• For US crime statistics, go to the FBI’s Uniform Crime Reports. Their data delivery tool provides a lot of flexibility, allowing you to get data for specific crimes, specific localities, and specific time periods. Unfortunately, it’s usually two years behind the latest release, so you have to wade through the most recent PDF reports if you want current data. If you need a complete series, start with the data tool and then fill in the most recent couple of years by hand from the relevant reports.
  • I almost hate to mention the OECD data portal because it’s such a pain to use. However, it’s gotten better, and it’s your first stop for data about other countries. They only cover OECD countries, of course, which basically means the 35 richest countries in the world. The OECD tries hard to present uniform data for all countries, but that’s a difficult task. When comparing countries, it’s worth being even more careful than usual about what data you use and how different countries account for different things.
  • Needless to say, I use Google a lot too. Obviously you need to have some idea of what you’re looking for so you can use the right search terms, and often you have to iterate. That is, do a search, find a word or a reference that seems close to what you want, do another search using that word, rinse and repeat. You’ll usually get to something reliable and relevant eventually. Tips for best results: use Google Advanced Search. Make use of all its fields. Go to Settings and set your results to 50 or 100 per page. After you get results, click on Tools to restrict your search to a specific time period.
  • There are also some miscellaneous sites that aren’t technically data portals but still provide a lot of useful information. EIA has good energy data. The White House Office of Management and Budget has tons of historical budget data, but the Trump administration doesn’t have a useful OMB site yet. Go to the archived Obama OMB site instead. Google’s Ngram viewer has pitfalls, but it’s a lot of fun for tracking the rise and fall of words and phrases. The Tax Policy Center has loads of useful data on taxes. The Center on Budget and Policy Priorities has a terrible name but lots of good analysis. Ditto for the Economic Policy Institute. Both are left-wing, so keep that in mind. Gallup has lots of good poll data going back a long way, and Pollster does a good job of poll aggregation. Wikipedia is also great. It’s a genuinely useful site if you want a brief primer on something or other, and every article has lots of links to its sources. I always check its data back to the primary source, but it often points me in a direction I hadn’t considered.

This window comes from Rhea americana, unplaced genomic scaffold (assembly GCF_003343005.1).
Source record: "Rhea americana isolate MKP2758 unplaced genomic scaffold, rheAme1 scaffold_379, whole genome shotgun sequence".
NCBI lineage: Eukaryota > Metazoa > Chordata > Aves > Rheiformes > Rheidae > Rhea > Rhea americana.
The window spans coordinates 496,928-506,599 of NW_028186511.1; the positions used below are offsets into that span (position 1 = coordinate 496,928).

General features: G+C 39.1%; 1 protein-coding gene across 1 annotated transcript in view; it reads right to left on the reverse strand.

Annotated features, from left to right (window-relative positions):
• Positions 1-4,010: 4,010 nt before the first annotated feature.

• Finally, this isn’t data per se, but the site I probably use the most often is I head over there something like 20 or 30 times a day. It’s fantastically better than any printed thesaurus because you can quickly hyperlink through synonyms until you find just the right one. I use it so much that I have it set up as one of the standard searches in my browser’s address bar.

I’m probably forgetting a few places that I use a lot. I’ll update this post if any come to mind.